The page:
Tara's top Tories

An intriguing new crop is emerging, writes Tara Hamilton-Miller, as she predicts the faces of 2008

Kit Malthouse: During his time as deputy leader of Westminster City Council, Malthouse brought Shirley Porter to book. He also took on the mobile-phone companies over prostitutes' cards in phone boxes. When they refused to co-operate, he mocked up and distributed 5,000 particularly fruity cards with the names and numbers of their chief execs. Within hours, the council had what it wanted. Malthouse's bold views on Heathrow and the homeless, recently published, have impressed many - including a certain mop-haired mayoral candidate.

Kulveer Ranger: An impossibly elegant 32-year-old, Ranger was appointed vice-chairman of the Conservative Party in August. A turban-wearing, practising Sikh, he does not look like your conventional young Tory. Ranger's blunt views and his lack of geek career politician attitude have impressed many in the shadow cabinet, ensuring that he will play a major role in 2008. Of the Tories' current image he says: "The shackles that the Labour Party worked very effectively on us are starting to loosen; the stereotypes they used to portray us no longer exist in the Conservative Party I know." Ranger is an ex-DJ, apparently a rite of passage for Tory boys these days.

Penny Mordaunt: As parliamentary candidate for Portsmouth North, Mordaunt proved her worth in 2007 when Boris Johnson suggested her adopted city was synonymous with drugs, obesity and underachievement. Mordaunt was in the middle of a birthday lunch with chums when she began receiving calls asking for a comment. In a clever move, she responded to taunts from Labour and the Liberal Democrats by setting up a mentoring scheme for schoolchildren, citing Boris's dig as the catalyst. She is making waves in the health world as director of strategy for Diabetes UK. Apparently proud of her work for George Bush's team in 2004, Mordaunt is expected to be invol ved again with the Republicans in 2008.

Nicholas Timothy: A Birmingham boy, Timothy returns to party headquarters as deputy research director this year, having covered various briefs there before. He has the commendable gift of being able to tell filthy jokes while still looking like a boy treble from St Paul's School choir.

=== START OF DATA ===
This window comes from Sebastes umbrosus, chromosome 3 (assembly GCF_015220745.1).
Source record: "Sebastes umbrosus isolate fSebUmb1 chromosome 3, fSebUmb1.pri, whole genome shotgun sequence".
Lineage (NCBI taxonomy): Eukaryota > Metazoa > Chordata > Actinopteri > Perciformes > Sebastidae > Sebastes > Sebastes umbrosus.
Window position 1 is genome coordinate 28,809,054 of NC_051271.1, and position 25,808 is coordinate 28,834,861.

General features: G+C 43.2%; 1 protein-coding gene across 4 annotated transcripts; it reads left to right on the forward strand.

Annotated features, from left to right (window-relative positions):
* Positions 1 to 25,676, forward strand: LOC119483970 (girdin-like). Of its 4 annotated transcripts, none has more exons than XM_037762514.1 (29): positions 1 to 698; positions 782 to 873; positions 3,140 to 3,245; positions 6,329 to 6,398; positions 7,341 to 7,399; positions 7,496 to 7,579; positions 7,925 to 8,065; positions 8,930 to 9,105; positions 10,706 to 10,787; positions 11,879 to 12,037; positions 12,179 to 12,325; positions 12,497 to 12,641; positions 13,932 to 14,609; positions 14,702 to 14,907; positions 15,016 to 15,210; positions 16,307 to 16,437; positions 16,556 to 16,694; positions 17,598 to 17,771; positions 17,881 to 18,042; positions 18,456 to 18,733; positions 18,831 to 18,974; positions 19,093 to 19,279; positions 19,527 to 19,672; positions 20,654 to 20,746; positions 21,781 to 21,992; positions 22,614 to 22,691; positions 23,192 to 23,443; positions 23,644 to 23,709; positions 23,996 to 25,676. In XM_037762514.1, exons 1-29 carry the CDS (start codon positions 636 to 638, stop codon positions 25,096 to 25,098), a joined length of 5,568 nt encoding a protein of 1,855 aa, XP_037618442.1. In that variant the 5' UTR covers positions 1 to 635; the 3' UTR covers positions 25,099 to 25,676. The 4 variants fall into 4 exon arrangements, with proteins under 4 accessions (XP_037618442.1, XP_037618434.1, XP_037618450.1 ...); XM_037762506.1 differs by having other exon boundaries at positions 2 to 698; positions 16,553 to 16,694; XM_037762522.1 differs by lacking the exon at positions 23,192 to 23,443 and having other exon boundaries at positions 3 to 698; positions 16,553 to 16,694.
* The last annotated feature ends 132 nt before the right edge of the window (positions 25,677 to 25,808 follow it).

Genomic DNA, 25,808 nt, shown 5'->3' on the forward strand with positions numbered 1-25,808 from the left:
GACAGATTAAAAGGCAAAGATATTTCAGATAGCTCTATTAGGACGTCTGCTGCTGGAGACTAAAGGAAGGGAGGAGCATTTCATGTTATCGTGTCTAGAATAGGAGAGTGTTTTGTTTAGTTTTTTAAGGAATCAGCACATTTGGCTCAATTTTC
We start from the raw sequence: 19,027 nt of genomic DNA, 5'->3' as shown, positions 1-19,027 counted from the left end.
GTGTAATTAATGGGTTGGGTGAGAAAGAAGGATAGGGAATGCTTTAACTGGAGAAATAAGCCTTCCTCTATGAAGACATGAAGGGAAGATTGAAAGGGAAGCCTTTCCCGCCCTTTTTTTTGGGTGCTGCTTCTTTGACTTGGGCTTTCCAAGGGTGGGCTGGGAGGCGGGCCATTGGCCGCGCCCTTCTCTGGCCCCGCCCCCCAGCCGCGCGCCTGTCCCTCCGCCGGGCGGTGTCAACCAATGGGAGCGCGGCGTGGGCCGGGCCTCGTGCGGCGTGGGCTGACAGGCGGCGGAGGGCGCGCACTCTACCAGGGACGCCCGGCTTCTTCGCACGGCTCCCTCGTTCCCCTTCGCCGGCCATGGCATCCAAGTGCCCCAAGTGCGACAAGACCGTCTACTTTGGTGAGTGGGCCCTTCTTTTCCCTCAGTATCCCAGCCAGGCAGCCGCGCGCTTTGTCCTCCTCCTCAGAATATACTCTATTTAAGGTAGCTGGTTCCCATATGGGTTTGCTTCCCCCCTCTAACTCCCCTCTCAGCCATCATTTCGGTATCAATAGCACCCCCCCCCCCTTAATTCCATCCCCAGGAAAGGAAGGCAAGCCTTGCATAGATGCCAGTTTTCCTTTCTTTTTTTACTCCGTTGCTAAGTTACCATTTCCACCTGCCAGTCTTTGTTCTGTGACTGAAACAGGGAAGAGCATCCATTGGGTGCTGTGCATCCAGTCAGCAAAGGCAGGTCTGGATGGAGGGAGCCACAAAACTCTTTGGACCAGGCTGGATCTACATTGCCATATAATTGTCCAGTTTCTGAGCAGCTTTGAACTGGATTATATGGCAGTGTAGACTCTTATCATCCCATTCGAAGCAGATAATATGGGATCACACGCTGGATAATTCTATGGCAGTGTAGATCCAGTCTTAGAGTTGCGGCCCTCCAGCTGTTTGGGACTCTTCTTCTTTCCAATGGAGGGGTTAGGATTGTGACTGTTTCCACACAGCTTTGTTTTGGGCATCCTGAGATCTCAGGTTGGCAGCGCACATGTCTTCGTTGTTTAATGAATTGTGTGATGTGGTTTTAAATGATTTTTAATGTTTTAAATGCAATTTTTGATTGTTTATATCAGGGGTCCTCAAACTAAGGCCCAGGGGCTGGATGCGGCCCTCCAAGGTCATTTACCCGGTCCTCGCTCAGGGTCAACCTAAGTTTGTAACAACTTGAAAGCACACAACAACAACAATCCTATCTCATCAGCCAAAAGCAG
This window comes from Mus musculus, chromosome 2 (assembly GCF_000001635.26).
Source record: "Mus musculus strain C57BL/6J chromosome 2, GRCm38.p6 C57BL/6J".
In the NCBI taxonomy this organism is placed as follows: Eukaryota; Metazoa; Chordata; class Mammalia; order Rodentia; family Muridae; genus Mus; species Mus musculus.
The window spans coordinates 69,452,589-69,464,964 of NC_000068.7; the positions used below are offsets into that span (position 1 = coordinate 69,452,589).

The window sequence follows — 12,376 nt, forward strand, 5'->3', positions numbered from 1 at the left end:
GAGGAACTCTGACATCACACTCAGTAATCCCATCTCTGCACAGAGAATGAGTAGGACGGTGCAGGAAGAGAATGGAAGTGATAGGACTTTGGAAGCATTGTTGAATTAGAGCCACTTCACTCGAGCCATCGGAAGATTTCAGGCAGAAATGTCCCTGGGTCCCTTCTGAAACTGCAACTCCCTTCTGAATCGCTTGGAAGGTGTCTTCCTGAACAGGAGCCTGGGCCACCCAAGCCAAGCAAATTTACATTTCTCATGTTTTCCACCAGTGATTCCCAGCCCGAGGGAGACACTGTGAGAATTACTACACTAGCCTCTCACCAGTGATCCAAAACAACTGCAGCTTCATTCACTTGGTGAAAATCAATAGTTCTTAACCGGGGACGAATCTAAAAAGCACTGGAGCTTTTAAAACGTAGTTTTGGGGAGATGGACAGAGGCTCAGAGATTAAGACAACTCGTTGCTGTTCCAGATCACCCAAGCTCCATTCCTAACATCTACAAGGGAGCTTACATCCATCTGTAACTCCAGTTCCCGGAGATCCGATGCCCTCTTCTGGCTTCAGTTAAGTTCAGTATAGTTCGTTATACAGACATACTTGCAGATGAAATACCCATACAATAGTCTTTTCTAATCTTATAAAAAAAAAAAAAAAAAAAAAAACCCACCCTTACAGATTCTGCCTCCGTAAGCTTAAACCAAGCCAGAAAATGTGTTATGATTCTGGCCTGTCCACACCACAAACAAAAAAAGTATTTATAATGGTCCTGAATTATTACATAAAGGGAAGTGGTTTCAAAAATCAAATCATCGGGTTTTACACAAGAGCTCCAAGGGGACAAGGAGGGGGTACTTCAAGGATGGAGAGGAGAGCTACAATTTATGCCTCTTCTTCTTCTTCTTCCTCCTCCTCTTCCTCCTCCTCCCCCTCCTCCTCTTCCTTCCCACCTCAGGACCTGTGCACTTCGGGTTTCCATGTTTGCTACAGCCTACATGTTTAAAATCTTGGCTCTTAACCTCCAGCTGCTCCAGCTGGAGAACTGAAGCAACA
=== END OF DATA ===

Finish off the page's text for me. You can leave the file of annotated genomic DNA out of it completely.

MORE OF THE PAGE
Nadine Dorries: Though best known for her cult blog, Dorries, one of Westminster's hardest-working MPs, is cutting down on posting her thoughts in 2008 to focus on various bills close to her heart. Highlight for some in 2007 was her showdown in the Members' Tearoom with the employment minister, Caroline Flint. A witness claims Flint fled "like a bad-cat loser" before any Elnett duel kicked off. This one is never dull.

Nick Herbert: His may not be the most recognisable of faces, but Herbert is regarded as having performed better this year than any other Conservative MP (apart from Michael Gove). The only negative comment made about him was a vague recollection of a baseball jacket he wore at a Reform event in 2002. Herbert's work on prison reform as shadow justice secretary was well received, and he is known increasingly to have David Cameron's ear. Expect to see a lot more of him in 2008.

Sayeeda Warsi: Teddygate brought Baron ess Warsi to the public's attention early last month when she secured the release of Gillian Gibbons, the British primary school teacher jailed in Khartoum for letting her pupils call a teddy bear Muhammad. The only concern is that, as a result, her career may have peaked too early. Warsi will doubtless be on the lookout for more people to rescue in 2008, but not necessarily soft-toy-related.

This article first appeared in the 07 January 2008 issue of the New Statesman, Pakistan plot